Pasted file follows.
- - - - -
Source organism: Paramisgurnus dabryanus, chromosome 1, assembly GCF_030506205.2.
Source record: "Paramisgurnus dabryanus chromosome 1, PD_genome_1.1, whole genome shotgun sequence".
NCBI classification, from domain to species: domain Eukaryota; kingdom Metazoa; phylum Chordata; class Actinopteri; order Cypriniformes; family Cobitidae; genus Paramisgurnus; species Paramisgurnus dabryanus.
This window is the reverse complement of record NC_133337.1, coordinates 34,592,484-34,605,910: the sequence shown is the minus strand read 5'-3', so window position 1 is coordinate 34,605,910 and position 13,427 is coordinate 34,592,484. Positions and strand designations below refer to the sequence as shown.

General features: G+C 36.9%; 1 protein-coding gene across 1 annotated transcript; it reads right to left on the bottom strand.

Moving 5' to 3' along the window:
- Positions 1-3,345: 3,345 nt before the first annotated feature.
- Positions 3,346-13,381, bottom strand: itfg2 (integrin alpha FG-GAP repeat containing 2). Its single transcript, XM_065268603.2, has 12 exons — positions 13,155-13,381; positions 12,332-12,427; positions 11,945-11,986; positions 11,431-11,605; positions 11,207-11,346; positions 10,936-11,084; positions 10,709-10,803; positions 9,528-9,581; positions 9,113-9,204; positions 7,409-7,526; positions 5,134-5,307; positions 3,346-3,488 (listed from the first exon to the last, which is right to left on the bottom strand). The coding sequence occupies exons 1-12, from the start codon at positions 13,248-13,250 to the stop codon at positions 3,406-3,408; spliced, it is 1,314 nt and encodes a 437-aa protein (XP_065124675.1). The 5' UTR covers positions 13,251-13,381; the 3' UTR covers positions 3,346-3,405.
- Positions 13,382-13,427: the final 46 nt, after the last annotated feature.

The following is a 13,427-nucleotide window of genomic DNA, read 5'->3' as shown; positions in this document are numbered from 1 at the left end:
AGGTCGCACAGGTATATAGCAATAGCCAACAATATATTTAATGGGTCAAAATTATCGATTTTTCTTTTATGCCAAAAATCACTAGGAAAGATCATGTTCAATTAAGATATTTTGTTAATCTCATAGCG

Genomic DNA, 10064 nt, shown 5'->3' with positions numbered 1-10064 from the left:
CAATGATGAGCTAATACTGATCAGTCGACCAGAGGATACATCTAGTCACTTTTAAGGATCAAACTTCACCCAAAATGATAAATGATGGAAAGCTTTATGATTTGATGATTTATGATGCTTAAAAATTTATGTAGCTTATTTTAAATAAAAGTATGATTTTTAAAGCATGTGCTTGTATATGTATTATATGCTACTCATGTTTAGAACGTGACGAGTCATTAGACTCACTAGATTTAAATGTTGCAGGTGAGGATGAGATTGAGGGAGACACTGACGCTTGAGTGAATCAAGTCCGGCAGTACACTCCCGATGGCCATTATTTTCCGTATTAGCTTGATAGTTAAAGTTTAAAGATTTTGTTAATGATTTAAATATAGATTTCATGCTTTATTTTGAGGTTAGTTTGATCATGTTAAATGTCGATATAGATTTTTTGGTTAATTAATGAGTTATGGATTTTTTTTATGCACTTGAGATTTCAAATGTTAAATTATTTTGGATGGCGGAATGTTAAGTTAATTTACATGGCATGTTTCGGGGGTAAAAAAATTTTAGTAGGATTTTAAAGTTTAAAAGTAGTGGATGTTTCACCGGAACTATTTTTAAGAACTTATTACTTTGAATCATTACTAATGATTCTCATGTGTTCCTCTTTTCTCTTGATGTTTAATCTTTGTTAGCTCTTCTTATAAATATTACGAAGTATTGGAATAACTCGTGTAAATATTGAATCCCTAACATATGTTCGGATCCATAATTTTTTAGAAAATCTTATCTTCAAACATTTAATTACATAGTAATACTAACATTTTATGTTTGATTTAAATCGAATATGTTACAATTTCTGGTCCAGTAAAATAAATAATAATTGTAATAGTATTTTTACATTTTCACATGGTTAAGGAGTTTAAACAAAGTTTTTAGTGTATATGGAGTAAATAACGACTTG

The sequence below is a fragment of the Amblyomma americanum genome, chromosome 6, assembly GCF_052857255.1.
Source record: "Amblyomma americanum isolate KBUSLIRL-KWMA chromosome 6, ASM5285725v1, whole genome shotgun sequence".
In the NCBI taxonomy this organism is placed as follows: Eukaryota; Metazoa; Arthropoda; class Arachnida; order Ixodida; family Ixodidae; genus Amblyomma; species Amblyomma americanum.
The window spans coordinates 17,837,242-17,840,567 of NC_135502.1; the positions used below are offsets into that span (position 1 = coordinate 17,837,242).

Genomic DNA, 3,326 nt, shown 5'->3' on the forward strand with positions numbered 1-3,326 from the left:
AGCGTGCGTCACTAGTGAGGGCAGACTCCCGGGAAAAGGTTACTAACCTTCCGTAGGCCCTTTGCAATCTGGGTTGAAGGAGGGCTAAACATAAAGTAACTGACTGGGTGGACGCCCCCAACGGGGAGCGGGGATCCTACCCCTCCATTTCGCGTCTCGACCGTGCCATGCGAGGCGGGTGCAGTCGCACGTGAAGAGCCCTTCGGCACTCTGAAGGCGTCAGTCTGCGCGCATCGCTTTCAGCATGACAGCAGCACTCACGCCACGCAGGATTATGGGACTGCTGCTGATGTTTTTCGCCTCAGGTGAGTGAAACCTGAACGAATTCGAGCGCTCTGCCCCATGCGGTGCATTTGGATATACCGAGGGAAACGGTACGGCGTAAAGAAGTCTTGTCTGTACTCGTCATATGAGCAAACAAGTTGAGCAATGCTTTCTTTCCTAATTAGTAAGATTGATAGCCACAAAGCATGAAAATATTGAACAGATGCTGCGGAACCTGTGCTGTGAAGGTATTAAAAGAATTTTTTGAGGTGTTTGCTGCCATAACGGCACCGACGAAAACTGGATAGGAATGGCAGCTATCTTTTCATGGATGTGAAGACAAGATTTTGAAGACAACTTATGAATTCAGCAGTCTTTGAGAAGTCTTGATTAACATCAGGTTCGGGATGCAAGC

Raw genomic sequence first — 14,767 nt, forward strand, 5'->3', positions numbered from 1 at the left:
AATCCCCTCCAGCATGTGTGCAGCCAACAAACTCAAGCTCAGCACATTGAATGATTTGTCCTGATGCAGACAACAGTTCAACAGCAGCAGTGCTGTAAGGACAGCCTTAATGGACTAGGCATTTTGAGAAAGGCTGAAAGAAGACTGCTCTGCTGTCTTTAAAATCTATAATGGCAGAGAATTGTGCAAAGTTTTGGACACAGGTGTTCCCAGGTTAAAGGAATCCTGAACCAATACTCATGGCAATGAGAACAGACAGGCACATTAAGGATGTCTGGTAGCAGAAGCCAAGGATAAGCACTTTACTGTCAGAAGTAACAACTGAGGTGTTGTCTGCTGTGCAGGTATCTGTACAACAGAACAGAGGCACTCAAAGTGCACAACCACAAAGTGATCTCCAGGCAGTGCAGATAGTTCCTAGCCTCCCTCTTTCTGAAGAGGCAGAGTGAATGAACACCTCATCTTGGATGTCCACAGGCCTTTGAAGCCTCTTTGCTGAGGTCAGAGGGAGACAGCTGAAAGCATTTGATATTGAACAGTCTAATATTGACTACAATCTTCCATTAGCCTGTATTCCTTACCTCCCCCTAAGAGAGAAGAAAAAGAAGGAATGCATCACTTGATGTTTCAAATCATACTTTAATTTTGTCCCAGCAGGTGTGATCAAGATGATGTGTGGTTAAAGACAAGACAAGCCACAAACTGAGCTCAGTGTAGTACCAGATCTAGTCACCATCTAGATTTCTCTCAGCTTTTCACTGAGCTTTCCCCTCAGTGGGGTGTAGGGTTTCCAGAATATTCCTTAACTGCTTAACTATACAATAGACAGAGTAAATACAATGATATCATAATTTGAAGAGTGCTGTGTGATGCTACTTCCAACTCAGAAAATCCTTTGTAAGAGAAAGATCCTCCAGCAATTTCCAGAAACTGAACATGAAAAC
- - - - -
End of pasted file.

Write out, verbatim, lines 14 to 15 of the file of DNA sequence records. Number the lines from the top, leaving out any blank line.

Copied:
The sequence below is a fragment of the Amblyomma americanum genome, chromosome 6, assembly GCF_052857255.1.
Source record: "Amblyomma americanum isolate KBUSLIRL-KWMA chromosome 6, ASM5285725v1, whole genome shotgun sequence".